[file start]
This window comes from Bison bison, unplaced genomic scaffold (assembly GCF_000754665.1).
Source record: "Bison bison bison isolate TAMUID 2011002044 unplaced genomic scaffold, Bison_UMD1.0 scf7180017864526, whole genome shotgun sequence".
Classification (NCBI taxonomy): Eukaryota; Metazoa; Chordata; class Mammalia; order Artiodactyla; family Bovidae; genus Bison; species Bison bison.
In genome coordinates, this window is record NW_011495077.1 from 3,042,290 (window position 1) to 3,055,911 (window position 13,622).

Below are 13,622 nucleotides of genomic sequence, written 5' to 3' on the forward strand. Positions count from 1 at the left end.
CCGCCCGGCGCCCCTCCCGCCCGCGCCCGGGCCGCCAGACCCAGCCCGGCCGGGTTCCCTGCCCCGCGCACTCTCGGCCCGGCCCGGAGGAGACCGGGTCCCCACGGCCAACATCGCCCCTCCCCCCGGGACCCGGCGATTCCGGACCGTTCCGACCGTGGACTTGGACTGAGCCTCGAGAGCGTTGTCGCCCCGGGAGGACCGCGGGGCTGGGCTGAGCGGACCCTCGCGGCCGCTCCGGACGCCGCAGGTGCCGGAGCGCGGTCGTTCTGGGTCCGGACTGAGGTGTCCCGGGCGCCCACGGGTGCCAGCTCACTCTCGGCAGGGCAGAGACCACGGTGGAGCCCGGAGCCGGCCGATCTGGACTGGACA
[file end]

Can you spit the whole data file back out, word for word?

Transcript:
This window comes from Bison bison, unplaced genomic scaffold (assembly GCF_000754665.1).
Source record: "Bison bison bison isolate TAMUID 2011002044 unplaced genomic scaffold, Bison_UMD1.0 scf7180017864526, whole genome shotgun sequence".
Classification (NCBI taxonomy): Eukaryota; Metazoa; Chordata; class Mammalia; order Artiodactyla; family Bovidae; genus Bison; species Bison bison.
In genome coordinates, this window is record NW_011495077.1 from 3,042,290 (window position 1) to 3,055,911 (window position 13,622).

Below are 13,622 nucleotides of genomic sequence, written 5' to 3' on the forward strand. Positions count from 1 at the left end.
CCGCCCGGCGCCCCTCCCGCCCGCGCCCGGGCCGCCAGACCCAGCCCGGCCGGGTTCCCTGCCCCGCGCACTCTCGGCCCGGCCCGGAGGAGACCGGGTCCCCACGGCCAACATCGCCCCTCCCCCCGGGACCCGGCGATTCCGGACCGTTCCGACCGTGGACTTGGACTGAGCCTCGAGAGCGTTGTCGCCCCGGGAGGACCGCGGGGCTGGGCTGAGCGGACCCTCGCGGCCGCTCCGGACGCCGCAGGTGCCGGAGCGCGGTCGTTCTGGGTCCGGACTGAGGTGTCCCGGGCGCCCACGGGTGCCAGCTCACTCTCGGCAGGGCAGAGACCACGGTGGAGCCCGGAGCCGGCCGATCTGGACTGGACA